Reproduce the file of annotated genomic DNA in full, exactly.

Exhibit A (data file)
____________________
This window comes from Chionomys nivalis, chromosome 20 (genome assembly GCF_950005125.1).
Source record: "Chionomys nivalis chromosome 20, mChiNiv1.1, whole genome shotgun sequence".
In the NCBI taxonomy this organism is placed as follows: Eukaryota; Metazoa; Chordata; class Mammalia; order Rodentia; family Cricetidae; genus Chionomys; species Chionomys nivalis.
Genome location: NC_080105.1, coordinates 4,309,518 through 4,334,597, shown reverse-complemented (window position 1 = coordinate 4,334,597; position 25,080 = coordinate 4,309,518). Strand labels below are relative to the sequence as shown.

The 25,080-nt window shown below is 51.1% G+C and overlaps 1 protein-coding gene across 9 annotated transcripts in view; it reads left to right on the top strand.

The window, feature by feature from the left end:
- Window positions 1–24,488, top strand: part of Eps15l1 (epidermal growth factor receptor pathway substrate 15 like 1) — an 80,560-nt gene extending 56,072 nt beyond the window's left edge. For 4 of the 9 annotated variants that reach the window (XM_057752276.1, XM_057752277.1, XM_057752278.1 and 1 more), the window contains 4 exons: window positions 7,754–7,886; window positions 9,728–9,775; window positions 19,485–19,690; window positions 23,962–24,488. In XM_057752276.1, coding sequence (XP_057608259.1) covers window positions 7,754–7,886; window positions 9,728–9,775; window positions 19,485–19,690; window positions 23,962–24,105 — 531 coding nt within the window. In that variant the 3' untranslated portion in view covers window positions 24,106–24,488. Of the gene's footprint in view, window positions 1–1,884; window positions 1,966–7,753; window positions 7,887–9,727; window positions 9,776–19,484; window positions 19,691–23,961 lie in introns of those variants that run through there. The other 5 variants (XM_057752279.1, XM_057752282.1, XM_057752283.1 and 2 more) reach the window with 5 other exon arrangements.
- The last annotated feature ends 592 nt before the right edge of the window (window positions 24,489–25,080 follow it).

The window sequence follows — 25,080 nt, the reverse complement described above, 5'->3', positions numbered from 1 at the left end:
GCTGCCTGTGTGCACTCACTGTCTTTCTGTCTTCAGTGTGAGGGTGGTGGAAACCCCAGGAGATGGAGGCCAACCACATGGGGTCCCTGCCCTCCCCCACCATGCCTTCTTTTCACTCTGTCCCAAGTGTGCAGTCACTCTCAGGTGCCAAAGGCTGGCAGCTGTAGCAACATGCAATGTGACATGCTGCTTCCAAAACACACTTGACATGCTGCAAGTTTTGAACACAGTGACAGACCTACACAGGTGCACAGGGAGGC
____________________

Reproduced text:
This window comes from Chionomys nivalis, chromosome 20 (genome assembly GCF_950005125.1).
Source record: "Chionomys nivalis chromosome 20, mChiNiv1.1, whole genome shotgun sequence".
In the NCBI taxonomy this organism is placed as follows: Eukaryota; Metazoa; Chordata; class Mammalia; order Rodentia; family Cricetidae; genus Chionomys; species Chionomys nivalis.
Genome location: NC_080105.1, coordinates 4,309,518 through 4,334,597, shown reverse-complemented (window position 1 = coordinate 4,334,597; position 25,080 = coordinate 4,309,518). Strand labels below are relative to the sequence as shown.

The 25,080-nt window shown below is 51.1% G+C and overlaps 1 protein-coding gene across 9 annotated transcripts in view; it reads left to right on the top strand.

The window, feature by feature from the left end:
- Window positions 1–24,488, top strand: part of Eps15l1 (epidermal growth factor receptor pathway substrate 15 like 1) — an 80,560-nt gene extending 56,072 nt beyond the window's left edge. For 4 of the 9 annotated variants that reach the window (XM_057752276.1, XM_057752277.1, XM_057752278.1 and 1 more), the window contains 4 exons: window positions 7,754–7,886; window positions 9,728–9,775; window positions 19,485–19,690; window positions 23,962–24,488. In XM_057752276.1, coding sequence (XP_057608259.1) covers window positions 7,754–7,886; window positions 9,728–9,775; window positions 19,485–19,690; window positions 23,962–24,105 — 531 coding nt within the window. In that variant the 3' untranslated portion in view covers window positions 24,106–24,488. Of the gene's footprint in view, window positions 1–1,884; window positions 1,966–7,753; window positions 7,887–9,727; window positions 9,776–19,484; window positions 19,691–23,961 lie in introns of those variants that run through there. The other 5 variants (XM_057752279.1, XM_057752282.1, XM_057752283.1 and 2 more) reach the window with 5 other exon arrangements.
- The last annotated feature ends 592 nt before the right edge of the window (window positions 24,489–25,080 follow it).

The window sequence follows — 25,080 nt, the reverse complement described above, 5'->3', positions numbered from 1 at the left end:
GCTGCCTGTGTGCACTCACTGTCTTTCTGTCTTCAGTGTGAGGGTGGTGGAAACCCCAGGAGATGGAGGCCAACCACATGGGGTCCCTGCCCTCCCCCACCATGCCTTCTTTTCACTCTGTCCCAAGTGTGCAGTCACTCTCAGGTGCCAAAGGCTGGCAGCTGTAGCAACATGCAATGTGACATGCTGCTTCCAAAACACACTTGACATGCTGCAAGTTTTGAACACAGTGACAGACCTACACAGGTGCACAGGGAGGC